Does it still count as vote-rigging if they technically didn’t break the rules?
Everyone loves to say that awards ceremonies are rigged, meaningless, or just blatant popularity contests. In the case of the most prestigious honor in the sci-fi/fantasy community, this kind of accusation now feels worryingly true.
Each year, the Hugo Awards are voted on by paid members of Worldcon, the World Science Fiction Convention. Fans nominate their favorite books, movies, and commentators, and the most popular choices make it onto a shortlist of five nominees per category. People then vote for the eventual winners, which are revealed at Worldcon in August.
This year’s nominees were announced on Saturday, and most of them came directly from a Gamergate-affiliated campaign known as Sad Puppies. By bloc-voting for a specific slate of anti-progressive authors, editors, and fans, the Sad Puppies managed to game the selection process in every major category. And yes, they did choose that name for themselves.
The Sad Puppies shortlist is the brainchild of a handful of conservative SF/F writers, headed up by authors Brad R. Torgersen, Larry Correia, and the ever-controversial Vox Day (who this year championed a more extreme “Rabid Puppies” slate). This is actually the third year the Sad Puppies encouraged their followers to vote as a bloc, but it’s the first time they’ve made such a wide-reaching impact.
Nominees from the Sad Puppies and Rabid Puppies slates swept all of the main categories. Three of the five Best Novel nominees come from the Sad Puppies list, while the Best Novella shortlist is identical to Vox Day’s own recommendations—including three separate nominations for works by John C. Wright, an author notorious for his homophobic views.
The Sad Puppies campaign stems from a belief that SF/F fandom has been overtaken by progressive fans and authors. Their nomination slate is an attempt to exclude the kind of books that Brad Torgersen describes as “niche, academic, overtly to the Left in ideology and flavor, and ultimately lacking what might best be called visceral, gut-level, swashbuckling fun.”
Ironically, he namechecks The Avengers as the kind of mass-market entertainment that consumers prefer over the supposedly elitist literature of the Hugos. Except The Avengers actually won the Hugo in 2013, going up against such rarefied liberal propaganda as The Hobbit: An Unexpected Journey (a film about bearded white men going on a hike), Looper, and The Hunger Games.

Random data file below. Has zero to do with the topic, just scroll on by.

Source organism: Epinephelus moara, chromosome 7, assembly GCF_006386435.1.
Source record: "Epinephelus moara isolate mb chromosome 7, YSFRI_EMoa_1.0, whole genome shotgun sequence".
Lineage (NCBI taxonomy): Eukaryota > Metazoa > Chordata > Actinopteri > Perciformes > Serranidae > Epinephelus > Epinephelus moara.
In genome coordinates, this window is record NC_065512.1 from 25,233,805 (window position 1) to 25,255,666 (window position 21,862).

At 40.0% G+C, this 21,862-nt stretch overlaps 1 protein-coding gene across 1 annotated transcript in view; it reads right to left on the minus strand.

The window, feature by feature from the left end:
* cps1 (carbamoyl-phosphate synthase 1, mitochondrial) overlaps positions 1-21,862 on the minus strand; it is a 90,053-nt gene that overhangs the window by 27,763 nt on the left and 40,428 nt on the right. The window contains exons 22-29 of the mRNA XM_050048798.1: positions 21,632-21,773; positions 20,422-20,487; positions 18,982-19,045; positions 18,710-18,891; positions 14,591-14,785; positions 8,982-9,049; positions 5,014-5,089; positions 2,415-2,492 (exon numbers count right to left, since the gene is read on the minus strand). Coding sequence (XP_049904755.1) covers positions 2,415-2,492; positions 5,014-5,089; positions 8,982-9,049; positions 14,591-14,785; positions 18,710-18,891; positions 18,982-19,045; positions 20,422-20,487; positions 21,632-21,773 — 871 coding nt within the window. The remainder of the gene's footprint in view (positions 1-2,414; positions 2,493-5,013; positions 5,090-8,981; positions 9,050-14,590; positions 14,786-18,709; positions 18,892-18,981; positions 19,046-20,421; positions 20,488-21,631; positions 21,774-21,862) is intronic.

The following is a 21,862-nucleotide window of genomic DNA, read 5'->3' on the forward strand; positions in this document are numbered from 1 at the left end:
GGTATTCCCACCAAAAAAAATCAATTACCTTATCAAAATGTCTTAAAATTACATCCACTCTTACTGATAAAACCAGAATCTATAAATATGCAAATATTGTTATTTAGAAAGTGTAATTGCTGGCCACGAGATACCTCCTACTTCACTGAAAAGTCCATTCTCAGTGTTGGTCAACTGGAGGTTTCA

Meanwhile, there’s no real evidence that the writing categories are any more liberal or elitist than they were in decades past, when authors ranging from Orson Scott Card to Ursula Le Guin won Best Novel. Modern nominees remain a mixture of mainstream bestsellers (Neil Gaiman, J.K. Rowling) and authors who are primarily known to the SF/F community.
The success of the Sad Puppies resulted in an immediate outcry, with fans complaining that bloc voting undermines the Hugos, and that many of the nominees were chosen based on their political values rather than the quality of their work.
The Sad Puppies predate Gamergate by two years, but the similarities are obvious. Aside from direct links like John C. Wright and Vox Day publicly supporting Gamergate on their blogs, both movements are motivated by the same emotions: fear and anger about their community becoming more diverse and inclusive.
Last year’s Worldcon made a concerted effort to be more inclusive, inviting a younger and more wide-ranging variety of panelists to match the unprecedentedly diverse slate of Hugo nominees. This was a practical effort to refresh the aging Worldcon community, which risks losing women, young people and minorities to other conventions like DragonCon. But to the Sad Puppies, this progression was already a step too far. By taking action against what they saw as a liberal conspiracy in SF/F fandom, the Sad Puppies created a very real (and public) conspiracy of their own.
The Sad Puppies claim to represent a silent majority of SF/F fans, but the truth is that it’s very easy to game the Hugos. Only 2,122 ballots were received from a potential pool of about 10,000 Worldcon members, meaning that a few hundred voters could easily gain control of the nominee shortlists. In the more obscure categories like Best Editor or Fanzine, the ballot hinges on less than 1 percent of the 10,000-odd people who are eligible to nominate.
This system is so fragile that popular authors are often criticized simply for campaigning on their own behalf, never mind organizing an overt attempt to skew the vote. The only reason the Sad Puppies achieved such an impressive result is because most other fans nominate based on personal taste, splitting the non-SP vote between a wider range of options.
In the short term, a lot of Worldcon members will probably vote for “No Award” over the Sad Puppy nominees, either in protest or because they don’t like the content. This is what happened when Vox Day got onto the Best Novelette shortlist last year.
The longterm impact of Sad Puppies 2015 is harder to predict. Worldcon’s organizers have little choice but to overhaul the voting system, otherwise the Hugos risk becoming hopelessly politicized and ruled by rival voting blocs. If not, the Hugos could finally lose their cachet as an SF/F institution, undoing the work that led thousands of new fans to visit Worldcon last year.
Photo via DodosD/Wikimedia (CC BY SA 3.0)
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